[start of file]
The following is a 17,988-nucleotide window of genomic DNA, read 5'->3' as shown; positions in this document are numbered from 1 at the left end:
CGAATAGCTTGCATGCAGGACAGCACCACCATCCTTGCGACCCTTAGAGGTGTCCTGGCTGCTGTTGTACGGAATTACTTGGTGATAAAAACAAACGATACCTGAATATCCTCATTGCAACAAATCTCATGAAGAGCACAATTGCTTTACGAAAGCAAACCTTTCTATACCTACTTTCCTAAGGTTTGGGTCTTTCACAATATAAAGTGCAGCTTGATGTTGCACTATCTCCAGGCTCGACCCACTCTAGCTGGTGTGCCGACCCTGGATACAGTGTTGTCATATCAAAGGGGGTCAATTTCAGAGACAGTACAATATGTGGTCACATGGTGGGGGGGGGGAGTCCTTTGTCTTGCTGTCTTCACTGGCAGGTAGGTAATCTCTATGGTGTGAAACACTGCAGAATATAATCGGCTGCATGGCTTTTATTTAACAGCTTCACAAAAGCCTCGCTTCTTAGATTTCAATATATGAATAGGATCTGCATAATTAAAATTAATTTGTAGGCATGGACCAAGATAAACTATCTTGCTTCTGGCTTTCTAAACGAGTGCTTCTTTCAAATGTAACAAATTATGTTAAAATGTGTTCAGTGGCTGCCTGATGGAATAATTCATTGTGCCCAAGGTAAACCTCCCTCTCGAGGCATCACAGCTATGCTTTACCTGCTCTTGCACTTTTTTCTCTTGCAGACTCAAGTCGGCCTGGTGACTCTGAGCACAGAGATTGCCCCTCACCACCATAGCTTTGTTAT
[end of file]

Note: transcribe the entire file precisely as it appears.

The following is a 17,988-nucleotide window of genomic DNA, read 5'->3' as shown; positions in this document are numbered from 1 at the left end:
CGAATAGCTTGCATGCAGGACAGCACCACCATCCTTGCGACCCTTAGAGGTGTCCTGGCTGCTGTTGTACGGAATTACTTGGTGATAAAAACAAACGATACCTGAATATCCTCATTGCAACAAATCTCATGAAGAGCACAATTGCTTTACGAAAGCAAACCTTTCTATACCTACTTTCCTAAGGTTTGGGTCTTTCACAATATAAAGTGCAGCTTGATGTTGCACTATCTCCAGGCTCGACCCACTCTAGCTGGTGTGCCGACCCTGGATACAGTGTTGTCATATCAAAGGGGGTCAATTTCAGAGACAGTACAATATGTGGTCACATGGTGGGGGGGGGGAGTCCTTTGTCTTGCTGTCTTCACTGGCAGGTAGGTAATCTCTATGGTGTGAAACACTGCAGAATATAATCGGCTGCATGGCTTTTATTTAACAGCTTCACAAAAGCCTCGCTTCTTAGATTTCAATATATGAATAGGATCTGCATAATTAAAATTAATTTGTAGGCATGGACCAAGATAAACTATCTTGCTTCTGGCTTTCTAAACGAGTGCTTCTTTCAAATGTAACAAATTATGTTAAAATGTGTTCAGTGGCTGCCTGATGGAATAATTCATTGTGCCCAAGGTAAACCTCCCTCTCGAGGCATCACAGCTATGCTTTACCTGCTCTTGCACTTTTTTCTCTTGCAGACTCAAGTCGGCCTGGTGACTCTGAGCACAGAGATTGCCCCTCACCACCATAGCTTTGTTAT